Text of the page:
We also remember the solicitor who facilitated the purchase of our first home. We were new to Scotland and were hardly familiar with the laws around buying and selling property. From the moment we entered his rooms we felt a sense of calm even though we knew that one of his juniors was handling the actual transaction. He walked us through the process, connected us with his team and telephoned in person to tell us we were homeowners as soon as it was official. We sought his help again until we moved out of the country and he informed us with great regret that he could not help us in another jurisdiction.

The point is that these individuals built the relationship with their clients before there was a problem. They showed up. They engendered a sense of personal involvement and excitement or concern and whether it was good news or bad they would be there in person. Some things can’t be delegated. Establishing and maintaining a relationship with your clients or patients is one of these. The enormous social capital that can be banked simply by being there at the key touch points in the relationship is crucial. It doesn’t mean that you have to do everything that is required in a complex case where team work is necessary. However there are critical points in the journey where you have to show up. The outcome, good or bad will be recalled in the light of your first encounter with people. There are many factors that impact on outcomes for people who seek professional advice. There is much that can assist to improve the outcomes; technology, drugs, procedures and luck. However one key factor remains through all such events in our lives, the human factor. People have an innate desire for human contact when they are feeling challenged. Be there if that is the nature of  your business.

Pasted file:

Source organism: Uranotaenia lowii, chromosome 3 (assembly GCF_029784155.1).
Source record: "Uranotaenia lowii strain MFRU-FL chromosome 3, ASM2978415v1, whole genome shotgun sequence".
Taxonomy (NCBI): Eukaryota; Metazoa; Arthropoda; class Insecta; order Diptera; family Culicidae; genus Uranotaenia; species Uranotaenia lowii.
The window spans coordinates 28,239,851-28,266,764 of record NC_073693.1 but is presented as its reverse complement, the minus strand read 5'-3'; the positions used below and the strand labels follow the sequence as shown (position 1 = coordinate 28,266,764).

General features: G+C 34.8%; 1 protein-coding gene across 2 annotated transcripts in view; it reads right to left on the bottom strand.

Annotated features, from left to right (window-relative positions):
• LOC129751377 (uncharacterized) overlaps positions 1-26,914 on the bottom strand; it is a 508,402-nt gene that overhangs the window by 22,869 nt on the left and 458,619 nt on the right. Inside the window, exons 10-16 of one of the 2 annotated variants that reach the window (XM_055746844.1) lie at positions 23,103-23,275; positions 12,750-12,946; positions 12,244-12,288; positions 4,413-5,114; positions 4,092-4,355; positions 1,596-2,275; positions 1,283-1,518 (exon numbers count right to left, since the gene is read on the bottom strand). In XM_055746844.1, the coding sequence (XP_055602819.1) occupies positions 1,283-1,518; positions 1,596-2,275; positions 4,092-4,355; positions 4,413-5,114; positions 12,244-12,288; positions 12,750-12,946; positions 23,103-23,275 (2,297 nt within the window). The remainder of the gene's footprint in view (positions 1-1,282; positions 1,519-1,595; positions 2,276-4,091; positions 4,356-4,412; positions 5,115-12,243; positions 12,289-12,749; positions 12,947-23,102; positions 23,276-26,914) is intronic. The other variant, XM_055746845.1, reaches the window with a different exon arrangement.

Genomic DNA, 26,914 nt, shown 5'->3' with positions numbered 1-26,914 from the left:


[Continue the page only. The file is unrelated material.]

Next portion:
Friendships born on the field of athletic strife are the real gold of competition. Awards become corroded, friends gather no dust. Jesse Owens

Picture by ILO in Asia and the Pacific

A test has most value when the prevalence is high

4647883696_c564082a24_zA perennial problem in primary care is whether to schedule laboratory tests. This is an issue that is often very perplexing early in clinical careers because there is often a lot of pressure or perceived pressure not to miss the rarest of rare conditions. The secret, if there is one, is to know the prevalence of the condition before testing for it. Supposing a condition has a prevalence of 20% (1 in 5) in a population, this would be considered very high. What if the recommended test detects 95% of cases (sensitivity) and identifies 80% of people who did not have the condition (specificity). If the test were applied to 200 people:

  • 70 would be identified as positive and of these 38 would be ‘true positives’. Therefore 32 people would be told they might be sick when they were not (positive predictive value = 54.29%).
  • On the other hand 130 would be told they were not sick when two of them were ‘false negatives’.

If the same test were applied to the same population but the prevalence was 2% (1 in 50), in other words pathology is unlikely, then: